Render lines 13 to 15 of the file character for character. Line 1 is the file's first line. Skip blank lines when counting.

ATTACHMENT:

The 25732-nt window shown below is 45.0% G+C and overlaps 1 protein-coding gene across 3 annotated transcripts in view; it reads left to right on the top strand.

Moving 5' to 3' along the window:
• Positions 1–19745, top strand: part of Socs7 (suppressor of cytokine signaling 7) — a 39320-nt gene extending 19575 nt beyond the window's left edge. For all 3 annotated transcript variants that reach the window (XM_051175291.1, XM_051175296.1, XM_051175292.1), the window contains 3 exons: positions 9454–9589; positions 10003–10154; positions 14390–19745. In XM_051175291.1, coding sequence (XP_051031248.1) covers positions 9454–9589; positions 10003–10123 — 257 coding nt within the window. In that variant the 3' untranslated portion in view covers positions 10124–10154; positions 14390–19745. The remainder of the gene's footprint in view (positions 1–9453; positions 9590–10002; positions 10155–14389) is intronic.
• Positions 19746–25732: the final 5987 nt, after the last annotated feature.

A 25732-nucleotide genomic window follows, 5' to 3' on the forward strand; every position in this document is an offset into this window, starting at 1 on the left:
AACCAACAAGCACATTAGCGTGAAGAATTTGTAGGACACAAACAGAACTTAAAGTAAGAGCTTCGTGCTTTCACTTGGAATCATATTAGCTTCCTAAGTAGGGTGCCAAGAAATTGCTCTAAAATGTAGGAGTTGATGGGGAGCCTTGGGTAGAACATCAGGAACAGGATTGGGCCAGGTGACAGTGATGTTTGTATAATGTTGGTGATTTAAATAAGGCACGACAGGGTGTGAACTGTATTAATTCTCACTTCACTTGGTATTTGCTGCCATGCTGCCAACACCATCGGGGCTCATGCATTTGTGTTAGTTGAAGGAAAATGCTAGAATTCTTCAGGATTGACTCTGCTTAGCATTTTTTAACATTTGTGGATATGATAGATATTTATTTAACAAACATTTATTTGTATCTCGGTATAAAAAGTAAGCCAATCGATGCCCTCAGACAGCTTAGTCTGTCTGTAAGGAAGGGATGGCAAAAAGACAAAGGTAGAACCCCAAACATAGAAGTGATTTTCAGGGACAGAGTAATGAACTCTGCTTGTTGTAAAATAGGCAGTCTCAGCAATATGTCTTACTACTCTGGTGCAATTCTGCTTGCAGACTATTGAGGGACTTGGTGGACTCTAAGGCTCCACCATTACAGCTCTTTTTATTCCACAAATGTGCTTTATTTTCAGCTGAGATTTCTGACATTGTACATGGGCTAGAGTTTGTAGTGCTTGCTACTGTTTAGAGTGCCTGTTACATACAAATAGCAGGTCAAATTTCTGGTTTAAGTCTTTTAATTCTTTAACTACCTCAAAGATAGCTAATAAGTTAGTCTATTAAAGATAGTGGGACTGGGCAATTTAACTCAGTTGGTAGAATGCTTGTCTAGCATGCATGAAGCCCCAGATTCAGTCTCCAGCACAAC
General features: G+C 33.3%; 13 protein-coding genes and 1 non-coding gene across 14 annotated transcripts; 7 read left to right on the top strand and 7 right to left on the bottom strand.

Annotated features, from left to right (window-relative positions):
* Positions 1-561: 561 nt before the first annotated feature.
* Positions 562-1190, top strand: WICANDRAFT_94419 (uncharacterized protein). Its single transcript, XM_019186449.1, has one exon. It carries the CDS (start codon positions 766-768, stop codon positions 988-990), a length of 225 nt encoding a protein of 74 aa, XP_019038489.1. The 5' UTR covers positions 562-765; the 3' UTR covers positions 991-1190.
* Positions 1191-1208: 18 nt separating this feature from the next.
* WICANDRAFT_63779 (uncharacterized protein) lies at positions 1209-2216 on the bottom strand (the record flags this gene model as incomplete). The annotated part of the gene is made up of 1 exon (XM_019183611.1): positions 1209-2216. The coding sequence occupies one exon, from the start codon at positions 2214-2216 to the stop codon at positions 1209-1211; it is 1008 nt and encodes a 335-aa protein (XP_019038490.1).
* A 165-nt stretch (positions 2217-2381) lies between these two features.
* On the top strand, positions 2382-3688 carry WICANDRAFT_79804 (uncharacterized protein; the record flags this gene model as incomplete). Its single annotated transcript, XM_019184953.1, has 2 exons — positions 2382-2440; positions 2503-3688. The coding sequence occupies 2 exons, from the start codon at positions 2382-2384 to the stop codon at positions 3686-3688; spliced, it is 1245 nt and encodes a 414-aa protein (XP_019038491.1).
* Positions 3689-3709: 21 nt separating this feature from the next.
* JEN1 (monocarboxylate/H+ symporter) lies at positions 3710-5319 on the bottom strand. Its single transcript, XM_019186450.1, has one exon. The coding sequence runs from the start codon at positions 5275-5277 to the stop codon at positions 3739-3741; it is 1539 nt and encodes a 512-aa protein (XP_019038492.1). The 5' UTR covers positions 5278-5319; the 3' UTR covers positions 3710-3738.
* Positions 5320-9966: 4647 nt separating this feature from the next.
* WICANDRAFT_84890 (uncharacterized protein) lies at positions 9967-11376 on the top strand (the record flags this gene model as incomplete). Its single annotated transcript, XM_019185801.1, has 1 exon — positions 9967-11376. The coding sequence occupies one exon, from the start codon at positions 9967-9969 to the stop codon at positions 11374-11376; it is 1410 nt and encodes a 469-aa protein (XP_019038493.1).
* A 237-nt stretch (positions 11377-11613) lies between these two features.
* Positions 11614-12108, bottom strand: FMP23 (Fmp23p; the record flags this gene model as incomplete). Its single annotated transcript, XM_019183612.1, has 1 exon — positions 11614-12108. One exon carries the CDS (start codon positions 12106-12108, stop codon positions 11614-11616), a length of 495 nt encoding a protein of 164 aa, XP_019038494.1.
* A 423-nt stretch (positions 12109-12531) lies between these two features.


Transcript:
* A 165-nt stretch (positions 2217-2381) lies between these two features.
* On the top strand, positions 2382-3688 carry WICANDRAFT_79804 (uncharacterized protein; the record flags this gene model as incomplete). Its single annotated transcript, XM_019184953.1, has 2 exons — positions 2382-2440; positions 2503-3688. The coding sequence occupies 2 exons, from the start codon at positions 2382-2384 to the stop codon at positions 3686-3688; spliced, it is 1245 nt and encodes a 414-aa protein (XP_019038491.1).
* Positions 3689-3709: 21 nt separating this feature from the next.